“We started seeing a large number of sales in certain Midwest cities,” Cohn says. “Sure enough, the trends related to STEM education in the Midwest were way over-indexed, which was really interesting and not something I would have anticipated.” Varsity Tutors would have over-indexed in New York, San Francisco and other traditional tech hubs. But, as Cohn points out, Midwest cities are recognizing the potential to participate in the tech economy even if they’re not in a tech stronghold.

Maybe we should have all anticipated this trend. A whopping 25 percent of the nation’s computer science graduates hail from the Midwest. And once you look at cost-of-living data, tech’s Midwest expansion makes sense. According to the 2018 C2ER cost-of-living index, the average software engineer in Omaha makes $84,000 annually compared with his or her counterpart in San Francisco, who makes $124,000. But housing is 75 percent cheaper in Omaha, and utilities and groceries are each 25 percent less expensive.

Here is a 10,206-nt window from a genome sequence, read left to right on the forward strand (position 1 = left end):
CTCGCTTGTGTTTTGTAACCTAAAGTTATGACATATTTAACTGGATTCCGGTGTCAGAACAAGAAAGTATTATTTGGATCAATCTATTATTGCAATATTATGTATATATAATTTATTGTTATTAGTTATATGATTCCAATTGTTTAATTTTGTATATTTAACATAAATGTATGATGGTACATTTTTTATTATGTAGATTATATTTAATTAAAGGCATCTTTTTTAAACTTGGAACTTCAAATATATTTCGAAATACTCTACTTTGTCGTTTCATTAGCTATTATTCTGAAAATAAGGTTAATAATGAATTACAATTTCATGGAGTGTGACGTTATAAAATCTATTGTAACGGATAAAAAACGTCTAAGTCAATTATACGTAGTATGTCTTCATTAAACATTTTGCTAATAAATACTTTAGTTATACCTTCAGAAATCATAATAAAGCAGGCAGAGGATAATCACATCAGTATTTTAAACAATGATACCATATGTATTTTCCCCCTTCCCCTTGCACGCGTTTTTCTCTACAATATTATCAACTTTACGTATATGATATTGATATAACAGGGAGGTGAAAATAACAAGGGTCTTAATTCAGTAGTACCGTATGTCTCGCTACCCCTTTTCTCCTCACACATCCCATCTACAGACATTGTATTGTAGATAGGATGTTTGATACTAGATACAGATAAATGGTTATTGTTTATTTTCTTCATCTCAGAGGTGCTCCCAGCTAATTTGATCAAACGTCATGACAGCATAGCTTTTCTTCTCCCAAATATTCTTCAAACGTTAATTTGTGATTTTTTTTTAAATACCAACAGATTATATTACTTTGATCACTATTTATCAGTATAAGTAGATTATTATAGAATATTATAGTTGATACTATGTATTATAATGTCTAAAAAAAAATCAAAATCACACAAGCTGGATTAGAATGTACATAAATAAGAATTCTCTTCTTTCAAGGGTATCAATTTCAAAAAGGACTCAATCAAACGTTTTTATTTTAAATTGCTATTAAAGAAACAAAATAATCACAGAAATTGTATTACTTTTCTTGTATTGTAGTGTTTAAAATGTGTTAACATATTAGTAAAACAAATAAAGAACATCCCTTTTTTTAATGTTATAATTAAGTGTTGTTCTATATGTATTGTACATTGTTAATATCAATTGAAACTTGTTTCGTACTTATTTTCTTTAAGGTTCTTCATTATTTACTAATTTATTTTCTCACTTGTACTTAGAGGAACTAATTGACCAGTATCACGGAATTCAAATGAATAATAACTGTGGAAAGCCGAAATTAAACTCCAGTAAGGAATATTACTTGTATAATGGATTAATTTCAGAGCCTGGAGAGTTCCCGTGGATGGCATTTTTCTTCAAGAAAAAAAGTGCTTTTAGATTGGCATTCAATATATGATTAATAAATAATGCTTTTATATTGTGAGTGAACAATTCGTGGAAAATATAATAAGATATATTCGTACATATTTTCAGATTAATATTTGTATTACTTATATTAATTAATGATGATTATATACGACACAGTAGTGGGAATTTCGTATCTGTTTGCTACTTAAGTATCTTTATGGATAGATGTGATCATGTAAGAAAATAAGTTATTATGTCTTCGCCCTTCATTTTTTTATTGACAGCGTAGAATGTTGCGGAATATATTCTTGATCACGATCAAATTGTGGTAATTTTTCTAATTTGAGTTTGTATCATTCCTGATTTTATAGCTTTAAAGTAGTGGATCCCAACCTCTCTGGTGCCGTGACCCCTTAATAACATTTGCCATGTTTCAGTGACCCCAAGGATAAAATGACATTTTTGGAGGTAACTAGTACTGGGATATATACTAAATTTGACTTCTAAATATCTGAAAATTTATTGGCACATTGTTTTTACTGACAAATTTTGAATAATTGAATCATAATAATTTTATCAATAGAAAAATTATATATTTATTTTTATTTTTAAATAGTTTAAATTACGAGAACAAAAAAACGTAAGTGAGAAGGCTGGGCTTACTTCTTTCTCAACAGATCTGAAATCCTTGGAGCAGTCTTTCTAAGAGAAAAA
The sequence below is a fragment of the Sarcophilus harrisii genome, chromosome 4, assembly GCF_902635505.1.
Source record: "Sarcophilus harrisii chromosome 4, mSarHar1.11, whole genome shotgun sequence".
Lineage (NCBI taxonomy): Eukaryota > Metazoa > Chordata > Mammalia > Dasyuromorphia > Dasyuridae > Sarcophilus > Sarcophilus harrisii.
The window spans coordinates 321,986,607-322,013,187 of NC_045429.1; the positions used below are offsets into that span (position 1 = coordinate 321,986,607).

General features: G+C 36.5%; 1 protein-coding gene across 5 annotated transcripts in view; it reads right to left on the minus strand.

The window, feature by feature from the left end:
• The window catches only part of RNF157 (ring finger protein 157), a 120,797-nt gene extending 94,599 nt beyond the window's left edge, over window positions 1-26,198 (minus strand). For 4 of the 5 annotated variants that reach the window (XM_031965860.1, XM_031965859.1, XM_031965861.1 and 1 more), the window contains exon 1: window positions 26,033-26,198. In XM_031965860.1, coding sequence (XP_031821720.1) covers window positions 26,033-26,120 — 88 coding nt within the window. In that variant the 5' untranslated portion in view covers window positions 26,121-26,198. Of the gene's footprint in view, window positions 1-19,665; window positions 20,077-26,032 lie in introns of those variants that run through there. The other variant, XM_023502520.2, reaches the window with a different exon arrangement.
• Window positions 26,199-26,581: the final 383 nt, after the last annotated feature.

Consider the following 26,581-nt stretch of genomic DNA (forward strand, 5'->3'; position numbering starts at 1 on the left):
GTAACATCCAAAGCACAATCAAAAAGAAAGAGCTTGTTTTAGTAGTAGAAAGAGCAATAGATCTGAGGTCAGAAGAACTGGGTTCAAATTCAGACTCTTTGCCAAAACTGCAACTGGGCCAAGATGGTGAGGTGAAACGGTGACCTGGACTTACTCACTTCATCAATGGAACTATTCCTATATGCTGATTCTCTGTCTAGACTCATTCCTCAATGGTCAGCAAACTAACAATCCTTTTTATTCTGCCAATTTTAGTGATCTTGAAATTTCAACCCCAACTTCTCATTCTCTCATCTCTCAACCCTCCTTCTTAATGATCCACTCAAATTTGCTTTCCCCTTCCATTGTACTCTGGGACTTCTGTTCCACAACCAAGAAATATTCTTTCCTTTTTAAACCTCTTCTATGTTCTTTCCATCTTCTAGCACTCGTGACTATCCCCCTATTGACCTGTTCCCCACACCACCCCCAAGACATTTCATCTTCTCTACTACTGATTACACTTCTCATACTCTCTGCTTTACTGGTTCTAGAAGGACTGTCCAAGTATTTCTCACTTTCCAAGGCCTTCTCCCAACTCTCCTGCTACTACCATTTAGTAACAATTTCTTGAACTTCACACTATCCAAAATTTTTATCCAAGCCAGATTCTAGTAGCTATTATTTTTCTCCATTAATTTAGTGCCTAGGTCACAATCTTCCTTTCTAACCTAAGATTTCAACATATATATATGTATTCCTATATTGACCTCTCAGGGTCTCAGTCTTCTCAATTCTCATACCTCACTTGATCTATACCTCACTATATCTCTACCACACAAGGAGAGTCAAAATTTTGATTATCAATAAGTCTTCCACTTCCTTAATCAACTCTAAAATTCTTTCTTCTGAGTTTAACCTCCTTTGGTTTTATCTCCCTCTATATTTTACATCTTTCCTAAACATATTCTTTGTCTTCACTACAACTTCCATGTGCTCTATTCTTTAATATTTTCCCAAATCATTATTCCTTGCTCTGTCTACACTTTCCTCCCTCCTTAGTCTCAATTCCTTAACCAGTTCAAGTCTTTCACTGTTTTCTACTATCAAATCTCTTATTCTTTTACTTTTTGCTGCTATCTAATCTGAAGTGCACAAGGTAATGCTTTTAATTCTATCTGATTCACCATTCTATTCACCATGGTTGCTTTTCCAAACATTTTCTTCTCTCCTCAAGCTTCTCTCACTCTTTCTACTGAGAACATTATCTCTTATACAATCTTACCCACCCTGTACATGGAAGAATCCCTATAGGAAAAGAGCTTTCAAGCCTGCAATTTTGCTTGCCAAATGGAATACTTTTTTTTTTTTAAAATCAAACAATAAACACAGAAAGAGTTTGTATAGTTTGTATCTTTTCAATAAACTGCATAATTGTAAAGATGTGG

Of particular interest is the fact that the demand Varsity Tutors is seeing for STEM tutoring is diverse across racial and gender lines. “I’ve worked with enough students to say it’s roughly equal on gender breakdown,” says Chase McCloskey, a mathematician and private tutor with Varsity Tutors. Adds Cohn, “The gender stereotype associated with being a programmer is less than even five years ago. We’ve seen that in math and robotics tutoring.”